# Video: Determining the Characteristics of a Compression Wave

A graph of a compression wave shows snapshots of the wave function for times π‘ = 0.000 s (gold) and π‘ = 0.005 s (fuchsia). What is the wavelength of the compression wave? What is the maximum displacement of the compression wave? What is the speed of the compression wave? What is the period of the compression wave?

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### Video Transcript

A graph of a compression wave shows snapshots of the wave function for times π‘ equals 0.000 seconds in gold and π‘ equals 0.005 seconds in fuchsia. What is the wavelength of the compression wave? What is the maximum displacement of the compression wave? What is the speed of the compression wave? What is the period of the compression wave?

As we answer these questions, letβs let the Greek letter π represent wavelength. Weβll represent the maximum displacement as capital π΄ for amplitude. The wave speed weβll call π£. And the period of the wave weβll call capital π.

Now letβs look into these questions each in turn. First we want to solve for π, the wavelength of this wave.

Recall that the two curves we see in the diagram are the same wave, just at two different instants in time. We can work at either one to find the wavelength.

Letβs choose the fuchsia one. To find the wavelength of this wave, letβs pick an easily recognizable point on the curve. The wave trough at a value of π₯ equals five meters is a good starting point.

One wavelength from this point along the fuchsia curve will be the next trough over, at π₯ equals eleven meters. so π, the wavelength of this wave, is a positive value that is equal to the distance between these two points on the curve. So if we subtract five meters from 11 meters, we get a result of six meters.

If we assume that the values on our π₯- and π¦-axes are exact, then the only limit on the precision of this answer is the input values of time, which are given to three significant figures.

Two three significant figures, the wavelength of this curve is 6.00 meters. That is the distance from one trough of the curve to an adjacent trough or one crest of the curve to an adjacent crest.

Now we move on to solve for π΄, the amplitude of this wave. As we saw for the maximum displacement of the wave, also called its amplitude, that value is equal to the positive distance from the vertical midpoint of the wave, marked in our diagram by the π₯-axis and either the crest or trough of the wave.

For example, if we draw a vertical line from the π₯-axis to one of the wave crests, that distance is equal to the wave amplitude or its maximum displacement from equilibrium. As we look at the π¦-value of this point, we see that itβs equal to two millimeters.

The π¦-value of this point in space is equal to the amplitude of our wave or its maximum displacement, and that value is equal to 2.00 millimeters. That is the maximum displacement the wave makes from equilibrium.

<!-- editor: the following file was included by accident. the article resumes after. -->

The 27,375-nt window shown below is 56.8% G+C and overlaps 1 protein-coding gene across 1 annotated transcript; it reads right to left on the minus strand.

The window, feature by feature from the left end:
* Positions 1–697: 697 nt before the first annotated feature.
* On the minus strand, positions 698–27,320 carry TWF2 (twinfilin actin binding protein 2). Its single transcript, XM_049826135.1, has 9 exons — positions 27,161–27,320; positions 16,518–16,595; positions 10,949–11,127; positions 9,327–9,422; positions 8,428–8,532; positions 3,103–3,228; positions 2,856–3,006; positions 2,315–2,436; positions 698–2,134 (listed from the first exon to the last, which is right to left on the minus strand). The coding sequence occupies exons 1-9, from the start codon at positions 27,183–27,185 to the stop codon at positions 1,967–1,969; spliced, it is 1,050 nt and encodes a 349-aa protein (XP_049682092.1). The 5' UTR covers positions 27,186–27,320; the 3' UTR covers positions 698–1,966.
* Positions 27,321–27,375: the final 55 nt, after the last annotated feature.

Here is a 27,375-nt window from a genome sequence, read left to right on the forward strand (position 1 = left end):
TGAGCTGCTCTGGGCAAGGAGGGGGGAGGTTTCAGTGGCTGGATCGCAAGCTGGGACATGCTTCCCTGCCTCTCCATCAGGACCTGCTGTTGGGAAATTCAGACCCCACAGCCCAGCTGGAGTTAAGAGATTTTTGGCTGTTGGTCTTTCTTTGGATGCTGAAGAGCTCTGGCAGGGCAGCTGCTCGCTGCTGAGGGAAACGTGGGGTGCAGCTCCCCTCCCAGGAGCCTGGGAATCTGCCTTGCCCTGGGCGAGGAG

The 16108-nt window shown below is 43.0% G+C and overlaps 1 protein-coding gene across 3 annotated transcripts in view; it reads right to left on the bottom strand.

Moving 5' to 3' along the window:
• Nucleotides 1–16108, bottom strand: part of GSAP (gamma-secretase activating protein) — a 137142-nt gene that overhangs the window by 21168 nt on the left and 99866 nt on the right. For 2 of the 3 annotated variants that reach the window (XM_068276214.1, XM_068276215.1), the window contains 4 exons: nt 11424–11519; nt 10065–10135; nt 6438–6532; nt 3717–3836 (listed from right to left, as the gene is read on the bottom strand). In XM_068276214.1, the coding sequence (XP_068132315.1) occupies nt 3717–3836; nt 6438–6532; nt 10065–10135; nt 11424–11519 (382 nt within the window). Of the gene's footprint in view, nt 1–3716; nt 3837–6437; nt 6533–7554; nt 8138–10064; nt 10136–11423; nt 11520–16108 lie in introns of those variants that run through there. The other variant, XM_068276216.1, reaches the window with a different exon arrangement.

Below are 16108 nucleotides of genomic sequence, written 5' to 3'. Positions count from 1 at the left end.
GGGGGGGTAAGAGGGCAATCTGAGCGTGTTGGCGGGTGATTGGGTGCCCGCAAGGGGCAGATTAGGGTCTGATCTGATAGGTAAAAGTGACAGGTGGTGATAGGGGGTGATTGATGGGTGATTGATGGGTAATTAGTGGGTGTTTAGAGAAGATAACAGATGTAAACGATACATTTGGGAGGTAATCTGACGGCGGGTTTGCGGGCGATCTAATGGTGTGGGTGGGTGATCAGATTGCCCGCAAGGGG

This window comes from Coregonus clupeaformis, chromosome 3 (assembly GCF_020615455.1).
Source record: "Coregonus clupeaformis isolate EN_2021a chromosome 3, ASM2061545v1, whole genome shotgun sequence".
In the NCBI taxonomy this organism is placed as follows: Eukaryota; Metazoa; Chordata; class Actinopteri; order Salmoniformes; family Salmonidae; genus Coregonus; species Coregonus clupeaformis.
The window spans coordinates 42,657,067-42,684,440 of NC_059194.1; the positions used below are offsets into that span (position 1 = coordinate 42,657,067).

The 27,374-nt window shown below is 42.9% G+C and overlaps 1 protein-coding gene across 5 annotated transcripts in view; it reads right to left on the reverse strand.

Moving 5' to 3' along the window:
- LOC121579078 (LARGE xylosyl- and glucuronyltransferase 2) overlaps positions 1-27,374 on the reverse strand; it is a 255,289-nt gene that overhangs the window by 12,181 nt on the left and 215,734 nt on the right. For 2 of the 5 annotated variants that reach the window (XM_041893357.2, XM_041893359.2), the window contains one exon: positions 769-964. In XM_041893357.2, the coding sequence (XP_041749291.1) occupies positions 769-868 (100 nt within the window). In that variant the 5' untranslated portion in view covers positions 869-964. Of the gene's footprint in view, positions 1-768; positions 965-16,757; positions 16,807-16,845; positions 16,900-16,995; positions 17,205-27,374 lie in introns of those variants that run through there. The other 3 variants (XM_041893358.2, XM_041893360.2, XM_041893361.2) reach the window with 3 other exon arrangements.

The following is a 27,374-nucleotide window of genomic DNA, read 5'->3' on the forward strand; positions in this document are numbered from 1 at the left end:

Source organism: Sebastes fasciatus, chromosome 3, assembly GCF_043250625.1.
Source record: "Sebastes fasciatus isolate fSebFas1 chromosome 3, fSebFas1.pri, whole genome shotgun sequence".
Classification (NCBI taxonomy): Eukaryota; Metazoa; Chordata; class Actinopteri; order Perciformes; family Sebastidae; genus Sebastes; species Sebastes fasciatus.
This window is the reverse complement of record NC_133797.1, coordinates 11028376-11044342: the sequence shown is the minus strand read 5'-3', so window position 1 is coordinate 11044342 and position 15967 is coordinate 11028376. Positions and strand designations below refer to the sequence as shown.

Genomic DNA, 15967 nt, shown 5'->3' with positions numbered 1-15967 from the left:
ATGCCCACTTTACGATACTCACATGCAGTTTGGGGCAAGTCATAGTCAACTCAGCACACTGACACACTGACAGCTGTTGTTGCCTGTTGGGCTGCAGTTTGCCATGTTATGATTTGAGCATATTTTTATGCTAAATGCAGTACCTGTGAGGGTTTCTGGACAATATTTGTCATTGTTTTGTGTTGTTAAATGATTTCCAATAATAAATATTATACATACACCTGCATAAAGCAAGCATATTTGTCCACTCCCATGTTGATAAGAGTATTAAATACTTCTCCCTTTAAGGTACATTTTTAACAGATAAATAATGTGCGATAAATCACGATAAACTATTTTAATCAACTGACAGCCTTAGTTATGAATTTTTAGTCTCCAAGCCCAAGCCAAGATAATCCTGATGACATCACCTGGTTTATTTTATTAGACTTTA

Now letβs move on to solving for the wave speed represented by π£. We recall that, in general, the speed of an object is equal to the distance that object travels divided by the time itβs taken to travel that distance.

As we look at our diagram, we see the same wave, but with its position shown at two different instances in time. So when we apply this relationship for speed to our scenario, then the time value in the denominator will be equal to the difference in time between the snapshots of our wave.

In other words, the speed of our wave is equal to the distance it travels divided by 0.005 seconds minus 0.000 seconds. As we look at π, the distance the wave travels in that time, that will be equal to the distance between the crest of the fuchsia wave and an adjacent crest of the gold wave, for example, the horizontal distance between the point at π₯ equals two meters and the point at π₯ equals five meters.

So π equals 5.00 meters minus 2.00 meters. The speed of the wave then is 3.00 meters divided by 0.005 seconds, which is equal to 600 meters per second. Thatβs the speed at which the wave moves left to right in our diagram.

In the last part of our problem, weβre gonna solve for π‘, the period of the wave. To do that, letβs recall that the period π‘ is defined as one over the frequency of the wave, where the wave frequency is represented by a lowercase π.

Also, as it relates to wave speed, wave speed π£ is equal to the distance the wave travels divided by the time taken. And itβs also equal to the frequency of the wave multiplied by its wavelength.

Since weβve solved for the wavelength of the wave and the wave speed, we can use these two known values to solve for π, the frequency. To isolate π in the wave speed equation, we can divide both sides by π.

This results in π canceling out on the right side of our equation. And weβre left with a result that reads wave frequency π is equal to wave speed π£ divided by wavelength π.

When we insert 600 meters per second for π£ and 6.00 meters for π, we find that the frequency π of our wave is equal to 100 hertz, which is equal to 100 cycles per second.

Therefore, the period of our wave, capital π, which weβve said is equal to one divided by the frequency, is equal to one divided by 100 cycles per second, which is equal to 0.0100 seconds. Weβve now solved for the wavelength, maximum displacement, speed, and period of the wave shown in this diagram.